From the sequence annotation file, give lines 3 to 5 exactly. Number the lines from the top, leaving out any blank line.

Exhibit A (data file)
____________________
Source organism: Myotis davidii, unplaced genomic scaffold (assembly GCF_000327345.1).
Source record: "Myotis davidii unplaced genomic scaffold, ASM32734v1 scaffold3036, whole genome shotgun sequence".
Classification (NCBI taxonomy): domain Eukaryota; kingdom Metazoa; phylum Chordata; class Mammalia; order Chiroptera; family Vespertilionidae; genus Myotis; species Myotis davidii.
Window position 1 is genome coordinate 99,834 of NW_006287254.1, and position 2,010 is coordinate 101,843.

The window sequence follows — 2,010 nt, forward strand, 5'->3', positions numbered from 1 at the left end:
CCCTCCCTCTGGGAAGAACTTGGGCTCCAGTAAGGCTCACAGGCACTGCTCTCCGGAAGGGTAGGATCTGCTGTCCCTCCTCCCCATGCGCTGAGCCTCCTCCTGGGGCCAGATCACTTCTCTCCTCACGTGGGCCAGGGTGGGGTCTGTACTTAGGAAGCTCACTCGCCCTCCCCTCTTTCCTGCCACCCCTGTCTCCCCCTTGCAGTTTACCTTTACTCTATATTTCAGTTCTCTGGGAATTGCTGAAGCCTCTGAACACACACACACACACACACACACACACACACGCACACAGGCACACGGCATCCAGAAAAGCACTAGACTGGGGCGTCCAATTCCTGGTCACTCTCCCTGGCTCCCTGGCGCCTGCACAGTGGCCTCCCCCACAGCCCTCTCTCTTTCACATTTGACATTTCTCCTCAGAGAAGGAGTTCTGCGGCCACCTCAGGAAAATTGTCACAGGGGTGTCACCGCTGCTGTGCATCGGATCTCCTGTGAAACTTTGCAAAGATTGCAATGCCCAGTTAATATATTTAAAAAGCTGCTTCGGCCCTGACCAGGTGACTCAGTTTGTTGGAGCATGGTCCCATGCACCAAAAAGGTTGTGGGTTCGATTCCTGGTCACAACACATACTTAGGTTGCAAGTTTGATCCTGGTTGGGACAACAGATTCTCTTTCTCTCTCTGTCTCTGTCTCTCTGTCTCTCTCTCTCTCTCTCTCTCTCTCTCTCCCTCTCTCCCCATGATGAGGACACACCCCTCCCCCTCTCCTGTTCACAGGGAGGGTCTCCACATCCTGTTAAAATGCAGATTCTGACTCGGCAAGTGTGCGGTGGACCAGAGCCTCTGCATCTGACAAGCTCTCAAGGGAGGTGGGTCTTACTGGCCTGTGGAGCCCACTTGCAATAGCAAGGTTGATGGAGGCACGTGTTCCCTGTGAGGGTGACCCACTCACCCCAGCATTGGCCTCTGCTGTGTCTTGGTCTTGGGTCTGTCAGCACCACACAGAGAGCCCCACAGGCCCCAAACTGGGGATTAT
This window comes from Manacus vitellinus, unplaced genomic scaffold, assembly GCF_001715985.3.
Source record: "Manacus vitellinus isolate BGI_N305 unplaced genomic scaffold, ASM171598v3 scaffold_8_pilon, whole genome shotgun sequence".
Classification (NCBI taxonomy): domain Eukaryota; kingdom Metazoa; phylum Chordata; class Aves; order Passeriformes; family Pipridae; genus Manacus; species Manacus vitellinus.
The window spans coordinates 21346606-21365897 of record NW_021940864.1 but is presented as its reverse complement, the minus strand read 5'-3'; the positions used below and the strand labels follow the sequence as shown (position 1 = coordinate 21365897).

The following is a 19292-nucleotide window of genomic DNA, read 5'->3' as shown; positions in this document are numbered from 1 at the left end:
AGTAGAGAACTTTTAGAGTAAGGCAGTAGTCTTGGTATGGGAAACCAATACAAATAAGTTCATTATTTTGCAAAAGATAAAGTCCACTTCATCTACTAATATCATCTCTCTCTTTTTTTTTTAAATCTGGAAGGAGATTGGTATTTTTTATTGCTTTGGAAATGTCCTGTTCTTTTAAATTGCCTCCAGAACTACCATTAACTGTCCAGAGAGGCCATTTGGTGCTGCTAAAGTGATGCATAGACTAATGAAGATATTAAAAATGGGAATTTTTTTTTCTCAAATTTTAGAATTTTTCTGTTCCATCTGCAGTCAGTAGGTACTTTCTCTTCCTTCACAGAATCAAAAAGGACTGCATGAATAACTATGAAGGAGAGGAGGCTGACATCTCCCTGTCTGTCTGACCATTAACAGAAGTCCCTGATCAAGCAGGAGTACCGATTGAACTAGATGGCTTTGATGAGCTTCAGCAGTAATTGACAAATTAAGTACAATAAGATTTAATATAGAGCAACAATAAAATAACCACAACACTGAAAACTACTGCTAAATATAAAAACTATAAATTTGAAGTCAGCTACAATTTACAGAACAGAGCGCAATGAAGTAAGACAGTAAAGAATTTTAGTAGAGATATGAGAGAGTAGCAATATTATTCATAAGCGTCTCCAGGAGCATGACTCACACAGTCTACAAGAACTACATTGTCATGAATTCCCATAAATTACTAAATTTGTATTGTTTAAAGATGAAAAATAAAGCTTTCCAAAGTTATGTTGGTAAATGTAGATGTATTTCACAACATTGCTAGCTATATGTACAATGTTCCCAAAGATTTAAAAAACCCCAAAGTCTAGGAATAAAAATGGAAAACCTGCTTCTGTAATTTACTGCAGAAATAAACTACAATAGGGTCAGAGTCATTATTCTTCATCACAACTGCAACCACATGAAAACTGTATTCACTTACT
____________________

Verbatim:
Classification (NCBI taxonomy): domain Eukaryota; kingdom Metazoa; phylum Chordata; class Mammalia; order Chiroptera; family Vespertilionidae; genus Myotis; species Myotis davidii.
Window position 1 is genome coordinate 99,834 of NW_006287254.1, and position 2,010 is coordinate 101,843.

The window sequence follows — 2,010 nt, forward strand, 5'->3', positions numbered from 1 at the left end: